Why is Congress stepping in – and why now?
Orrin Hatch, a senator who was vital in pushing the bill into the Senate, is himself a composer and ASCAP member. Hatch and his House of Representatives counterpart Bob Goodlatte are both retiring this year, so the MMA is their tag-teamed effort to effect significant change in the industry before they go. But the music business has been pressing for these laws, among others, to be updated for at least a decade. It's taken so long for a viable bill with bipartisan support to occur due to the sheer number of players – from labels and songwriters to royalty collection agencies to distribution services – involved.
What doesn’t the MMA do?
Fix everything else. The legislation, when it comes down to it, is a result of various music organizations and technology companies lobbying Congress for the deals that most benefit them, meaning that smaller players are still left out of the conversation. “There have been initiatives and advocates to different parts of the law for years now, trying to introduce and pass new legislation,” Bogan says. “The problem is the voice that was left out of those discussions: D.I.Y. musicians. Musicians who own their own rights and don’t have the resources to police ineffective or inefficient licensing practices.”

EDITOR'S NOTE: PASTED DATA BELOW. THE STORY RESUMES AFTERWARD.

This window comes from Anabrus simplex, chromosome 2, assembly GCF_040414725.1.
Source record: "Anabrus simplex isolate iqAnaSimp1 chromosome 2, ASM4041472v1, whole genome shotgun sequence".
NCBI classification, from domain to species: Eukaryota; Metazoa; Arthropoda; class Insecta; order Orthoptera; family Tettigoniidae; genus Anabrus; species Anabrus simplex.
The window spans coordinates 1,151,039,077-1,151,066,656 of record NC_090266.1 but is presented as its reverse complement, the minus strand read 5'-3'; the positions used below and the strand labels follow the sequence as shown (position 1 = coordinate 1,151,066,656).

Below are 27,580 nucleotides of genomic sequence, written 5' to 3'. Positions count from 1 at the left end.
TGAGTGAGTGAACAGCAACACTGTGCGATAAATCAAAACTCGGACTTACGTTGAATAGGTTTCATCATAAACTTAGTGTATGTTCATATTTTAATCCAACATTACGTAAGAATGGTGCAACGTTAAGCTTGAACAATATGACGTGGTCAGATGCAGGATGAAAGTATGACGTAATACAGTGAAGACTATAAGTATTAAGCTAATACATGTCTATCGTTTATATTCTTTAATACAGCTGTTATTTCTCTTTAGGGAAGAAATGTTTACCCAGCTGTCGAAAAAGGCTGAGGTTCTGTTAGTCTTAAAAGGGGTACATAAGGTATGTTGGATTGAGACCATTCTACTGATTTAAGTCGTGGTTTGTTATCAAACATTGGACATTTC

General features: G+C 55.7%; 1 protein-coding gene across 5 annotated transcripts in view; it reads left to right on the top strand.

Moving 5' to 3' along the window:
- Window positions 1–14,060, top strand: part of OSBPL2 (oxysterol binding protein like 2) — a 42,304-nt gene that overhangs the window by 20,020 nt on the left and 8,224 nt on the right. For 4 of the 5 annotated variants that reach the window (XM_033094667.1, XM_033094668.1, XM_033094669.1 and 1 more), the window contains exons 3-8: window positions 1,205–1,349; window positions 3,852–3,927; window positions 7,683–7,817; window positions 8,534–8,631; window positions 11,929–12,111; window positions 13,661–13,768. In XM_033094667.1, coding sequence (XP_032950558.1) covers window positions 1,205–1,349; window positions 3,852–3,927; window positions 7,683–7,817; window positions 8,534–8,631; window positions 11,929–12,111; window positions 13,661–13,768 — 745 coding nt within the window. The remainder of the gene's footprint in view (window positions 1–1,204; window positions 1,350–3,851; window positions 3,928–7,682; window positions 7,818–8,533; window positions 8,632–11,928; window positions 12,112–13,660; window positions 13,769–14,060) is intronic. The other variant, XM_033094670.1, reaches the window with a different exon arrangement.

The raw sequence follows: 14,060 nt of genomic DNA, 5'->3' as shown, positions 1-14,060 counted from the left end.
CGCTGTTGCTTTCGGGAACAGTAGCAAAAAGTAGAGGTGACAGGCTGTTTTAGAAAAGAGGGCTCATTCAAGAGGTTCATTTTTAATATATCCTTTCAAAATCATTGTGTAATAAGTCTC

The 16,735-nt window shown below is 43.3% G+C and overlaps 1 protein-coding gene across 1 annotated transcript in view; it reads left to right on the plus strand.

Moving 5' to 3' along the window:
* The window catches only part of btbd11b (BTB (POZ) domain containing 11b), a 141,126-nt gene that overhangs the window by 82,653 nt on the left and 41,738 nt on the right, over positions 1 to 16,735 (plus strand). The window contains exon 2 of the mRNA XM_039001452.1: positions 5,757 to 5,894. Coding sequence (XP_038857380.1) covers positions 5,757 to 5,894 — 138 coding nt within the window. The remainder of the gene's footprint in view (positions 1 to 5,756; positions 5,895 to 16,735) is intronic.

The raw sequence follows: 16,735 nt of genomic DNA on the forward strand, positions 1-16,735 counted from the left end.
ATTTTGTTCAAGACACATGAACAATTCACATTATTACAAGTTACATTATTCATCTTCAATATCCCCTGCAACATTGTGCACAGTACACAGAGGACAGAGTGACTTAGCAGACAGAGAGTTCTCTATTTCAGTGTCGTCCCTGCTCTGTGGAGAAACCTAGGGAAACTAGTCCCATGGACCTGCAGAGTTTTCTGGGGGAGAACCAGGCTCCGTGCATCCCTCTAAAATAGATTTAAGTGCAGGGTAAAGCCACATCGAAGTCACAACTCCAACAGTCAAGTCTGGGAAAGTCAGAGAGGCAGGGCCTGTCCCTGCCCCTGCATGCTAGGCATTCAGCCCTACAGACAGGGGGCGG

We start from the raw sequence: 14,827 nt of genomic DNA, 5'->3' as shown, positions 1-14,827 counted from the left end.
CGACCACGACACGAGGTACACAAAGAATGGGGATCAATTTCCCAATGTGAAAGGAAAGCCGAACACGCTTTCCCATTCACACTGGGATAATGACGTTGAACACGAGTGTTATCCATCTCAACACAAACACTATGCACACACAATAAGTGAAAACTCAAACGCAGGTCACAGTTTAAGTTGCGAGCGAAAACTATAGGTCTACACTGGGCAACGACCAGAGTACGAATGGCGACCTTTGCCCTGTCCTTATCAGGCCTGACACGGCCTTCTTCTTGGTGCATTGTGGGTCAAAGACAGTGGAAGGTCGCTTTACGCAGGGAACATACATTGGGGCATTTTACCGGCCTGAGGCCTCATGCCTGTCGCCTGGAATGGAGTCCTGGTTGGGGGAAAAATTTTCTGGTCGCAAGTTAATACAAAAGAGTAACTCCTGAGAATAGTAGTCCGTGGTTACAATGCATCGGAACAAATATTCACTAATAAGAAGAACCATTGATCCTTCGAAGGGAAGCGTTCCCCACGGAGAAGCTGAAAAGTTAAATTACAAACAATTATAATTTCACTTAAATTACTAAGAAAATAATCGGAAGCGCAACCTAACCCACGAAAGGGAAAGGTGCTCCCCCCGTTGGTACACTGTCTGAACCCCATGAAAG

And the bill also doesn't do anything to address shoddy licensing practices themselves, including instances when a company just doesn’t get the proper rights before putting music into its product.